School secretaries contract passes
NASHUA – Bob Sherman hasn’t been a stranger to the aldermanic chamber, certainly not for the past year and a half.
Sherman, the Nashua Teachers Union president, shepherded the teachers contract through a tough, winding road to its approval last year. He has also spoken to aldermen in support of labor agreements covering paraprofessionals and other school district employees.
On Tuesday, Sherman may have made his last appearance before the Board of Aldermen, at least to argue the merits of a proposed contract.
When he stood at the microphone in the chamber in support of a contract for school secretaries, Sherman joked that aldermen might have to wait two years to see him again.
Later in the evening, the board approved a collective bargaining agreement that would cover roughly 100 school secretaries.
The contract extends from this July 1 to June 30, 2011.
Unlike many labor negotiations the city has faced recently, the secretaries current contract hasn’t expired. It ends June 30, the day before the new contract takes effect.
The agreement gives secretaries raises of 2.75 percent for each of the two years. The total contract cost for the two years, including salaries and benefits, is $9.03 million.
Fourteen of the 15 Board of Aldermen members voted for the contract after a brief discussion. The lone nay vote came from Alderman-at-Large Fred Teeboom, who questioned why secretaries would receive overtime pay for working more than 7-1/2 hours a day, or more than 37-1/2 for the week.
Teeboom attempted to make a motion that would set the threshold for overtime at eight hours for a day and 40 hours for a week.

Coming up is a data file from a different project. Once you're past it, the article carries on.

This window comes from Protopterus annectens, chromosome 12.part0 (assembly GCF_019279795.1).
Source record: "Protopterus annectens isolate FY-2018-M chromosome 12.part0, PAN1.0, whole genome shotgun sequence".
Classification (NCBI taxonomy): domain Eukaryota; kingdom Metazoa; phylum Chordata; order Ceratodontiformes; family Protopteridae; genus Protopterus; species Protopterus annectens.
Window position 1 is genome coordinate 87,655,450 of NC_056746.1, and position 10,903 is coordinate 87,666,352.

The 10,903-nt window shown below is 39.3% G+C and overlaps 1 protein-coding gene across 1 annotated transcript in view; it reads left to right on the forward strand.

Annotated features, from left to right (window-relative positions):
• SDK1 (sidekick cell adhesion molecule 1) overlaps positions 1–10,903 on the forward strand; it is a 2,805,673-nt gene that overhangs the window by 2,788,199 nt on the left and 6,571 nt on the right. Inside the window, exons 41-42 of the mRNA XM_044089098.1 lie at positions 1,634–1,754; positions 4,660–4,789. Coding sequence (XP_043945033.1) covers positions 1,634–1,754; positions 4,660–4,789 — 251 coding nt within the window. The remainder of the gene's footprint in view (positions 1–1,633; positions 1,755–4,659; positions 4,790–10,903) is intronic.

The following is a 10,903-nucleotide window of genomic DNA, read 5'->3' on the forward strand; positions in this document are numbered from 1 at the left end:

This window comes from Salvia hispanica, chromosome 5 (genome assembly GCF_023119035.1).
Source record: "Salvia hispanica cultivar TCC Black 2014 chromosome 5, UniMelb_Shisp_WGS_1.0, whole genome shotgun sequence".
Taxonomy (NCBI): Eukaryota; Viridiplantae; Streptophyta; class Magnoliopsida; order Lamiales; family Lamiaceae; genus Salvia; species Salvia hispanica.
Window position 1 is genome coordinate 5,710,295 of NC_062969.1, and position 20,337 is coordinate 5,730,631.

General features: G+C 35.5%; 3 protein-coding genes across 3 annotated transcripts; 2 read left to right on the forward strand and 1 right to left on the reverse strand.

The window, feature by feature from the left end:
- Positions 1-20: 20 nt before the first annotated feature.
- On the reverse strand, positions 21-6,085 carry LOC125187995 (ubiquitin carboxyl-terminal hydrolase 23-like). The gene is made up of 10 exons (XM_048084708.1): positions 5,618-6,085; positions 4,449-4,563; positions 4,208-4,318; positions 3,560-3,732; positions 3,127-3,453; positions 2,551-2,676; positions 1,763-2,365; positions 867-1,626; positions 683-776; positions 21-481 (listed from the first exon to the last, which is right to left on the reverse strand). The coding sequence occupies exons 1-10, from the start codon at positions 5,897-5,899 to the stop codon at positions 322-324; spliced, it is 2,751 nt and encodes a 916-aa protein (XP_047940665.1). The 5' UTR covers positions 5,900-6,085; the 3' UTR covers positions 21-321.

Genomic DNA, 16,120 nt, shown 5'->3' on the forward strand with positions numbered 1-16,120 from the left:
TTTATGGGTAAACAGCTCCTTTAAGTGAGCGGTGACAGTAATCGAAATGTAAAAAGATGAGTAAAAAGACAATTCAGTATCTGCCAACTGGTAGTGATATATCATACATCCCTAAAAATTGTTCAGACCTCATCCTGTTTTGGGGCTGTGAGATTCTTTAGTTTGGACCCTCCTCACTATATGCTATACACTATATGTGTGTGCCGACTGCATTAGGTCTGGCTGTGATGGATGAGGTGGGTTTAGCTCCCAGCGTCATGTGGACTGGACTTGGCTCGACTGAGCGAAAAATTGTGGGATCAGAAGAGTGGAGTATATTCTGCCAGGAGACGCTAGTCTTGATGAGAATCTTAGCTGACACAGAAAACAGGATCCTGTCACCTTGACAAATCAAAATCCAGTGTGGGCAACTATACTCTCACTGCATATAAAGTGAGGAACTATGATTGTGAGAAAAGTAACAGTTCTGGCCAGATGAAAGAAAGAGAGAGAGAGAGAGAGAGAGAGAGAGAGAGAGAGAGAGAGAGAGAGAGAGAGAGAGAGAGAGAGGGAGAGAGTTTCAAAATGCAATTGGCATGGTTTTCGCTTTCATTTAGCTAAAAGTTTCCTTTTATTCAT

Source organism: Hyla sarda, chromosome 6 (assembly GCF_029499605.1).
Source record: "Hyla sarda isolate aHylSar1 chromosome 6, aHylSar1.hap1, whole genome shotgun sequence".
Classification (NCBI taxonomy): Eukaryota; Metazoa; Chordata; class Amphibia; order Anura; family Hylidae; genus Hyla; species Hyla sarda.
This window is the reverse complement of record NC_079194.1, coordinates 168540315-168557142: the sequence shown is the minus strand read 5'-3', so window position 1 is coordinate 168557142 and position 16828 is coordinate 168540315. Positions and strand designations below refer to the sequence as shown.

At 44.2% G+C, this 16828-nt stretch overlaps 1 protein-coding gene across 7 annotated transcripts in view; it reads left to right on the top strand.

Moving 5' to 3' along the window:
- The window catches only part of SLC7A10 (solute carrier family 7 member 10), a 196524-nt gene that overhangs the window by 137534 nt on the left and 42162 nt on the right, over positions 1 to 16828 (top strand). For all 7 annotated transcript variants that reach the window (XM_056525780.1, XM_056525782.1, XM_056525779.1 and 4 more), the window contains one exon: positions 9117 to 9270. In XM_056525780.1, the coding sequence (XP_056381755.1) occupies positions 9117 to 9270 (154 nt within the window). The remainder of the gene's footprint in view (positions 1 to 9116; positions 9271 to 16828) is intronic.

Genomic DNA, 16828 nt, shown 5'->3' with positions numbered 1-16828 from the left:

However, Alderman-at-Large Steven Bolton told Teeboom his motion was out of order, reminding him that by law aldermen can only approve or reject cost items in a negotiated contract, not change them.
Despite Bolton’s suggestions that he try making a different motion, Teeboom opted only to vote against the contract rather than moving to reject the cost item for overtime pay.
After the meeting, Sherman said that secretaries work eight-hour shifts for a total of 40 hours a week, but take a half-hour lunch each day without pay, leading to the 7-1/2- and 37-1/2-hour figures.
Two school secretaries attended the meeting – Kathy Berry from Nashua High School South and Virginia Esson from Pennichuck Middle School.
After the meeting, Berry and Esson said the process for approving the contract went smoothly because it contained reasonable pay increases.
Two years ago, the process was a lot rockier, Esson said.In 2007, the secretaries’ contract – after winning a narrow approval from aldermen – was vetoed by the mayor, forcing the union and city negotiators back to the bargaining table to hash out a new agreement.
Although six labor negotiations with city employees are ongoing, none involves school employees. Sherman said he was pleased, and relieved, that the next contracts to come up concerning the school district won’t be until 2011.
“I’m delighted and thrilled the school system can now focus on the students and the challenges it’s going to face, especially with No Child Left Behind,” Sherman said.